"I think the main way the learning in this research project differs from other academic courses is the placement of academia in the context of reality: the reality of beginning and maintaining a relationship with a client organisation and not a textbook, the reality of negotiating then renegotiating a research plan. The reality of looking beyond our wants and learning to listen to what the organisation wants. The reality of approaching members of the public without whose opinions the research could not take place."

What are the advantages?

It is attractive to students. Where the research project is an alternative to the final-year dissertation, as at Liverpool, there is the additional satisfaction of knowing that the information collected is going to be used.

Community groups and voluntary organisations find such projects attractive because they are negotiated to meet their research needs - unlike a more traditional model, in which students conduct research primarily for their own interest and there is little benefit for the organisation.

Organisations are asked to pay only expenses, and the research comes with some guarantee of quality through the students' supervision.

One coordinator of a charity for young people with learning disabilities identified other positive aspects: "The projects show funding authorities that we have a serious role in trying to develop facilities for people with disabilities and the development of these services is based on actual, practical, quality research This is perhaps the first time young people with learning disabilities have been asked their opinions, so it is an important part of their learning process."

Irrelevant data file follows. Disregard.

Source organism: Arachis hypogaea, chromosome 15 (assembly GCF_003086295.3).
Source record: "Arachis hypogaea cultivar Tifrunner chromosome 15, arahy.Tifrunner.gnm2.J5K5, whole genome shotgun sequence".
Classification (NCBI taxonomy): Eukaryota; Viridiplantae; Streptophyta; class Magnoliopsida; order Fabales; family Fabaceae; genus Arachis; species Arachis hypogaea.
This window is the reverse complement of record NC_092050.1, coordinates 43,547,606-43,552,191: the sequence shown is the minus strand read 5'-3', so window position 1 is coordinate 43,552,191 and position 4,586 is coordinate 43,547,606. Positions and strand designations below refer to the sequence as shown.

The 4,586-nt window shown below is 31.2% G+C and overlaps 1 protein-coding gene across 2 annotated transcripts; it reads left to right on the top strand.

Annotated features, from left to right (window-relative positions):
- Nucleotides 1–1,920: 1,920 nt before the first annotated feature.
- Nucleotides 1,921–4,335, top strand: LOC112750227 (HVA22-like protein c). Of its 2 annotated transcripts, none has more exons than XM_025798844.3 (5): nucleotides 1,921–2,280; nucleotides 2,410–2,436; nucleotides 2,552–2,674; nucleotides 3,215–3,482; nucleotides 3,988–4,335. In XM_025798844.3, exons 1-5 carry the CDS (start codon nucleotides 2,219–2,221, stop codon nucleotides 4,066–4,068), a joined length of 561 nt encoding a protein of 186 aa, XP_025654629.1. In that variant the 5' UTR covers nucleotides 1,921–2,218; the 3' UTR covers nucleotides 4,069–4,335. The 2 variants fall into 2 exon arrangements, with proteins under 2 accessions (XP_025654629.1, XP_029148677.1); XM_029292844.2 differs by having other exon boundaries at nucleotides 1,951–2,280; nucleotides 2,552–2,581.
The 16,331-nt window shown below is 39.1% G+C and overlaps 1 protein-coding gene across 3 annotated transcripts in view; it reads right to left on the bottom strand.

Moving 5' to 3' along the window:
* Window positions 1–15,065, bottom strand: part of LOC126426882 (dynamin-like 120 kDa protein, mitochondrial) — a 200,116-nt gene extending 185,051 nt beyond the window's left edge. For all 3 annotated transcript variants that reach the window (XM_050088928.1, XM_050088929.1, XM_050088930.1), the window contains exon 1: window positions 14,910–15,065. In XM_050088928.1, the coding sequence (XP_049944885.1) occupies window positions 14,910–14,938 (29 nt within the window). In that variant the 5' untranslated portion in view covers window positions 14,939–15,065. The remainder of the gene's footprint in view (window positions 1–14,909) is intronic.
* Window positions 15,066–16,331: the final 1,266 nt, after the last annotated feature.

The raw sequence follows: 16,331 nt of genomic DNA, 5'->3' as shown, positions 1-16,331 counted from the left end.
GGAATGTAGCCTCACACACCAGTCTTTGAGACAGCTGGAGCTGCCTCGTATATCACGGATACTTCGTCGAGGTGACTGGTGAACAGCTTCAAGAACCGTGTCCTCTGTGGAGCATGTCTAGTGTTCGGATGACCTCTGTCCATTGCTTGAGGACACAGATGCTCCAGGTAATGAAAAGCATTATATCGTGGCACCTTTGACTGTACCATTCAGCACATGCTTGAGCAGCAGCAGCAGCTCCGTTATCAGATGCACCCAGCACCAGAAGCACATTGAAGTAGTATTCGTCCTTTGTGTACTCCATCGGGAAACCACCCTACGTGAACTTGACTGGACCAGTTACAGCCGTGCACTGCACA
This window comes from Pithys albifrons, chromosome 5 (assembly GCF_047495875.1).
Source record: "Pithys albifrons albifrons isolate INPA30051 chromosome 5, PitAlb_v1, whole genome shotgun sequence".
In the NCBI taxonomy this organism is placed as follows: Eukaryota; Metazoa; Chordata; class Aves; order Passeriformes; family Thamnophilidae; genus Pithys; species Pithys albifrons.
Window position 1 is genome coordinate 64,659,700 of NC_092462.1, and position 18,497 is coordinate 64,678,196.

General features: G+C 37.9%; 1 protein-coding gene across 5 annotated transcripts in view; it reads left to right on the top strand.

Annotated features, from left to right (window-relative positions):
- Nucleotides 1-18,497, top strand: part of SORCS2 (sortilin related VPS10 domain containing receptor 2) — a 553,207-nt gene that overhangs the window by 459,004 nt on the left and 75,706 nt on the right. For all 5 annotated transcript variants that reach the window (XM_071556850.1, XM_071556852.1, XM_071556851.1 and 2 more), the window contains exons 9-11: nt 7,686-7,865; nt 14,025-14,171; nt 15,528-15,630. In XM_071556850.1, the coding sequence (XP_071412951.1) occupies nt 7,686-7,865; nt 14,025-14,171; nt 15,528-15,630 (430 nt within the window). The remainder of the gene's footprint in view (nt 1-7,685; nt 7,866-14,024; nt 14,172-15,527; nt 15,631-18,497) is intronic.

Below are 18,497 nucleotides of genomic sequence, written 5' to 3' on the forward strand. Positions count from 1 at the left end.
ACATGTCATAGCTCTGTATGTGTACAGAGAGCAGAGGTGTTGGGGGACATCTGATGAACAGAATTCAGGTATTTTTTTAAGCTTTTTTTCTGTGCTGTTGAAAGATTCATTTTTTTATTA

For lecturers, there is reward in seeing students extend themselves to take up the challenge of applied research and of supervising fieldworkers to obtain a credible result. There is also the opportunity to work closely with the voluntary sector in the city in ways that enhance knowledge and may lead to further research.

Against this, however, is the cost in time and the effort of resourcing such learning opportunities, which many will see as the main drawback to introducing community-based learning. So what can be done?

How to get started